Cockpit clamped and ready to be beveled

A spare board makes a great clamp extension!  Look at that beautiful edge, too bad it will be on the inside of the deck and no one will ever see it.?
Long pieces are difficult and have to be done in sections

Everything's all done! yay!

On a completely different note, if you want some good boat building music might I suggest Explosions in the Sky! Or you can listen to whatever you want.

Monday, March 21, 2011

Setting Up a "Work Space"

So, I have been in the construction phase of building my Kayak for about 2 weeks now and made some significant progress.  But I am behind on my step by step updates so I'm back-blogging.

I'd like to describe my work area to you.  Some of you may not care, some of you may, some of you will stop reading right here.  For the rest of you here are some tips on making the most of the space you have available.

First, be sure the kayak will actually fit where you want to build it.  Many Kayaks are well over 15ft long and would take up a considerable amount of space in any one's garage.  This is one reason I choose a 8'6" kayak.  Second, don't work on the ground.  Work on an elevated platform which is adequate for your individual height.  I'm kind of tall so my table would be too high for some people.  Plus working on the floor is a good way to ruin your back and knees and get your kayak dirty.  A piece of 8x4 plywood and two saw horses will be perfect if you want to quickly clear the work area to park a car in your garage.  Finaly, have a good source of light and heavy ventilation.  I don't have electricity in my garage so I am forced to only work while the sun is out or my flashlight battery is charged.  Also, the vapors caused by some epoxies can retard your children if you inhale them.  This is easy enough to avoid with proper ventilation or a respirator mask.

My Garage/Work Space

What else is important for a work space? Well all good "shops" have a music source, a radio, MP3 player, iPod, or any string quartet will do the trick.  A fridge is nice to have as well to stock food and you favorite beverage . . . just remember this could lead to some creative building techniques.  A friend.  I try to keep at least one friend in my garage at all times, they might get cold at night but they can usually be kept happy with the food and beer, uh I mean beverage, in your fridge.  They are also great for pointing out your mistakes after you have done something irreversible.  Like epoxy two left sides of your boat instead of a right and left side.  The final thing you will need is a really cool looking tool that has no purpose at all.  I have a manual drill, why in this day and age would anyone want a manual drill when you have an electric and battery powered drill on the wall next to it? Cause it's cool and people who know stuff will recognize it's cool and you can get more cool points, which do follow you beyond the grave.

That's everything you need to know about setting up your work space, really that's everything.  The rest is up to you to fill it full of old car batteries and cans of motor oil and scrap pieces of fiber glass and lumber which you will never use.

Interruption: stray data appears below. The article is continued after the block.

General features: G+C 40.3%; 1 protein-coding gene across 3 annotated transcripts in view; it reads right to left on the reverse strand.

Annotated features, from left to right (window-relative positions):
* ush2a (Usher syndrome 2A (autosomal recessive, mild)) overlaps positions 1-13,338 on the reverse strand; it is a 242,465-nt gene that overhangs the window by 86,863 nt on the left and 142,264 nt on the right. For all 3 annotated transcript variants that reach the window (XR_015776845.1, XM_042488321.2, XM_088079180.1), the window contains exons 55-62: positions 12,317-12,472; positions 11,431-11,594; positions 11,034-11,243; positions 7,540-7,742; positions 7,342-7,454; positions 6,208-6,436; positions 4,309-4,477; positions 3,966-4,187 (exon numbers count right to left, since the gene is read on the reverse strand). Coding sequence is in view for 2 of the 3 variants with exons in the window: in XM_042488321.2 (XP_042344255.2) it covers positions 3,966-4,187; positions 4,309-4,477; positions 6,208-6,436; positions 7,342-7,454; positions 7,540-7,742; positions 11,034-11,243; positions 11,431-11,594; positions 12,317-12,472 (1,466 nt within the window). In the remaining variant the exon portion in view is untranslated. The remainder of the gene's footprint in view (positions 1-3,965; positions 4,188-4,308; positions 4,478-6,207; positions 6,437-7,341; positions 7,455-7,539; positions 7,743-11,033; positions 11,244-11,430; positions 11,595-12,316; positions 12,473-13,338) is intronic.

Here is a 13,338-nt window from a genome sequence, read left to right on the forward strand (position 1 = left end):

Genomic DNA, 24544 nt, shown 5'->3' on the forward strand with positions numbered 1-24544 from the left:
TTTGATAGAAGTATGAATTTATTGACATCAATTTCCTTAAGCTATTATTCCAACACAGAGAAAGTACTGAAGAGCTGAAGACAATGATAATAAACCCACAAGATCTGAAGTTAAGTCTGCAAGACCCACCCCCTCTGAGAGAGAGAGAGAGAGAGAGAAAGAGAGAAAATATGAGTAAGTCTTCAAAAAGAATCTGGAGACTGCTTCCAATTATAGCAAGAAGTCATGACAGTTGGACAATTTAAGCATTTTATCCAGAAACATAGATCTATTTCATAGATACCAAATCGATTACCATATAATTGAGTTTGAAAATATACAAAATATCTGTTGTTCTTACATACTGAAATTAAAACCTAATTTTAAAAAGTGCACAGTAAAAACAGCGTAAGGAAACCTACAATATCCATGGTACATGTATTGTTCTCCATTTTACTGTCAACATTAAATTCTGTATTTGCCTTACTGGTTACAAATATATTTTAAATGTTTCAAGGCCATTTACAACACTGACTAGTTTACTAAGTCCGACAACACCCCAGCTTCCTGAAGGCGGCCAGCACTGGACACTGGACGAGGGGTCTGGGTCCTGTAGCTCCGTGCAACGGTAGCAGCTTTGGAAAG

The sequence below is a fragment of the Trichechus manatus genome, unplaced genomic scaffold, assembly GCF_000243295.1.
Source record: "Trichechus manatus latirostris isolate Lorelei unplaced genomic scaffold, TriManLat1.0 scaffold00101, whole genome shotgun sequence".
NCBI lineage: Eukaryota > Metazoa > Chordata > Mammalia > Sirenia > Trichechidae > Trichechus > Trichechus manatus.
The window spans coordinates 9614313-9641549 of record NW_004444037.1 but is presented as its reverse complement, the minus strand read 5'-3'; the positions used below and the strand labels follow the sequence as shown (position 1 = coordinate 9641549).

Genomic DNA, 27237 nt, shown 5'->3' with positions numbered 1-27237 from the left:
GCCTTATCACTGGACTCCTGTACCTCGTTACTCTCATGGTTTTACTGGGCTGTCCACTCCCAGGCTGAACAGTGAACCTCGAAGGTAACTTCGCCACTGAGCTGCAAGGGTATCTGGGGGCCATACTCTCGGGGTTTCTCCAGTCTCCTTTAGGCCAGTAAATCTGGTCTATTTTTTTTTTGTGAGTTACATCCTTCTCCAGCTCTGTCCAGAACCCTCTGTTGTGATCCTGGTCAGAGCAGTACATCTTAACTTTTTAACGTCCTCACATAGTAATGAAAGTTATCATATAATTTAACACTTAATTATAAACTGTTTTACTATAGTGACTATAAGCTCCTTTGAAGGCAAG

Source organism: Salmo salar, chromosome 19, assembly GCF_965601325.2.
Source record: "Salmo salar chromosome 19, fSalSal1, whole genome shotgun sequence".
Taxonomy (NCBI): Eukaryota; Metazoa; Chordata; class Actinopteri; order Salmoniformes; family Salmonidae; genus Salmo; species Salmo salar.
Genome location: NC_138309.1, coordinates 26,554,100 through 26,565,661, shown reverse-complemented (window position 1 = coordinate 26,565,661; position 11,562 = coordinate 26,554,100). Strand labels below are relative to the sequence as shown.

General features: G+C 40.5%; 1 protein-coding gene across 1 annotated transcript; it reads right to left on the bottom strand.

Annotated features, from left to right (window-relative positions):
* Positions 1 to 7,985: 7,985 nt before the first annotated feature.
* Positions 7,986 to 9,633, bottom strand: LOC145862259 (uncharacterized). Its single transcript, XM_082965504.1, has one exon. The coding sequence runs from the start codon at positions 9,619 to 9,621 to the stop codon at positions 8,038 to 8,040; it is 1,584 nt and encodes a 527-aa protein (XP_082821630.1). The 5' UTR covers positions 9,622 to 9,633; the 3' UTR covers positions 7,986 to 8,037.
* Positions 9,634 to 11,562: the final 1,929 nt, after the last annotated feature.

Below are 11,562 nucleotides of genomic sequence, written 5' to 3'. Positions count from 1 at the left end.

Tuesday, March 15, 2011

I'm going to build a Kayak.

It's not easy to find things to do in the Columbus IN.  It's even harder when you are a mid twenty something single male engineer in a town run by, well, engineers. So, in an endeavour to make my life have some meaning and keep my sanity without giving into the TV NATION  searched far and wide for the most challenging and unusual DIY project I could.  Well, maybe that's not completely true.  This past summer I lived at a professor's house whilst they were biking about the New England area on tandem bicycles.  When they returned to find their house still in tact but minus a duck they told me about CLC DIY Kayaks. And the seed was planted that I, was going to build a Kayak.

So six months later sitting outside the door to my apartment and taking up the whole landing was a Matunuck stitch and glue Kayak kit.  The Matunuck is what's referred to as a "Surf Kayak".  It's made for the ocean waves and is used for what could be considered the ocean version of white water Kayaking.  I know, there is no ocean in IN.  Not even remotely close.  And I would agree with you.  But, it was the shortest Kayak that I felt safe strapping to the top of my car to take to a local lake or river.

After beginning this project I have been encouraged to blog about it so all my friends can see my progress! I also think they want to see if I will actually end up completing the project or just having the most expensive pile of kindling in the state of IN. I also started this because a "friend" in the state of "Michigan" said "you will never build one of these".  This is to show him that yes, elephants never forget, and yes I am doing it :-)

I'll probably update sporadically so don't check back daily cause you will just be disappointed.  I plan to post about the Major steps I accomplish and what I have learned about this project, myself, and the political structure of my apartment complex as I am sure it will some how become way more involved than I wish for it to.

Enjoy reading!  AND if you are working on a CLC Kayak or want tips on how to stay single by building a Kayak in your garage feel free to e-mail me!